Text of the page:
Deli: The popular deli has been forced to close due to increasing rent. Grace Inez Adams

Bed’s Deli, formerly at Ocean Park and 28th, has closed. 

Founder and owner Gary Wallack said the landlord of the strip mall that housed the deli raised the rent to an untenable level, forcing him out, despite attempts at negotiation. He officially closed up shop on Oct. 31 and is in the process of clearing out the space. 

Since the closing, Wallack said many customers have reached out – some in tears at the news – and shared how much they have enjoyed his food over the years. 

“My customers were regular customers for years, daily customers,” he said. “I’m getting phone calls, text messages – every time a person comes to the door they can’t believe it because I’ve been an institution for so many years.” 

Numerous google reviews called the deli a “gem,” noting the quality of the food and the affordable prices. Wallack said he has always strived to keep his prices low while also seeking out and using “only the finest ingredients.” 

“I would go to the finest restaurants and find out what they use,” he said. “I was always trying to improve.” Sometimes, he acknowledged, to the extreme. 

One time, he said a customer came in and told him he had found “the greatest frozen yogurt” at a spot in West Hollywood. Wallack went to try it for himself and, after concluding that it was in fact “the greatest,” he asked the store where they got it. When they refused to tell him, he said he returned the next morning at 5 a.m. and searched the trashcan in the alley to find a carton with the name of the supplier. Within the week, Bud’s Deli was selling the same kind.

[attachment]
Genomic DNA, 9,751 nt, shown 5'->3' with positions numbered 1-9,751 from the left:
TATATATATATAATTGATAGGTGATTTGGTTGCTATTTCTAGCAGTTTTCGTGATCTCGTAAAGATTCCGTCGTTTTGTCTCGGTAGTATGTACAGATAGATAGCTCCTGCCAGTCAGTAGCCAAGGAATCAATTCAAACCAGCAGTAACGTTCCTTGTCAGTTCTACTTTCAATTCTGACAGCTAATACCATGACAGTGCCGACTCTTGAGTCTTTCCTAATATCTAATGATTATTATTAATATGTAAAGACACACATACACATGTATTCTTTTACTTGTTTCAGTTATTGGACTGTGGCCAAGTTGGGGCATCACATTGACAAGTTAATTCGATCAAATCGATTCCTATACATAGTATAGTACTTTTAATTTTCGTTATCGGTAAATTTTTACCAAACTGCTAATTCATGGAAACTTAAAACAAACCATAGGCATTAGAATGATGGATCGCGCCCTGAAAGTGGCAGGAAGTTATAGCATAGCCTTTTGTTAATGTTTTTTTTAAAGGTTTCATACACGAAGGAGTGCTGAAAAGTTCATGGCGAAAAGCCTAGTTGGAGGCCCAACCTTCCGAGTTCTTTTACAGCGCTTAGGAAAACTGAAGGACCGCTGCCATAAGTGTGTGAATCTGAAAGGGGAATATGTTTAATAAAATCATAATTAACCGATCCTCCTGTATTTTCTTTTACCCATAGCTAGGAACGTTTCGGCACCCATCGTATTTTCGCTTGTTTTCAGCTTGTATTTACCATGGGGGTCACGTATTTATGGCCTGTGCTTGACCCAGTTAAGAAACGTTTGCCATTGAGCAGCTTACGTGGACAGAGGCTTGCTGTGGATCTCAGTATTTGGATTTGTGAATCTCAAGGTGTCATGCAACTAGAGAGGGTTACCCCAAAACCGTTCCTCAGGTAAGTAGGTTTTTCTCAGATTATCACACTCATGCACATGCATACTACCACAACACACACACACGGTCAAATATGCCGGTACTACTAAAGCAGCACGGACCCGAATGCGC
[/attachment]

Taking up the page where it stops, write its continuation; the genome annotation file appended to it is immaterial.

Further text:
Beyond frozen yogurt, Wallack said the deli made all of its food from scratch. He describes himself as a “foodie” and credits his parents and the restaurants they took him to as a kid with developing his love and appreciation for quality food. 

“We would go to the Swiss Cafe in Beverly Hills, the Chasen’s restaurant, Brown Derby…” he said. “So we went to fine restaurants and my parents had a good palette.” 

While Wallack said he will miss the deli, his long-time employees and his customers “dearly,” he doesn’t plan to re-open elsewhere. He said he has been working since he was 9 years old and is looking forward to being able to relax a little bit and take longer vacations without having to worry about the deli, but does want to find something restaurant-related to keep him occupied. 

“Maybe help other restaurants during the day or something,” he said. “Since I succeeded for 40 years, if they’re not doing that good, maybe they’re buying wrong or whatever – I would like to do something like that.”

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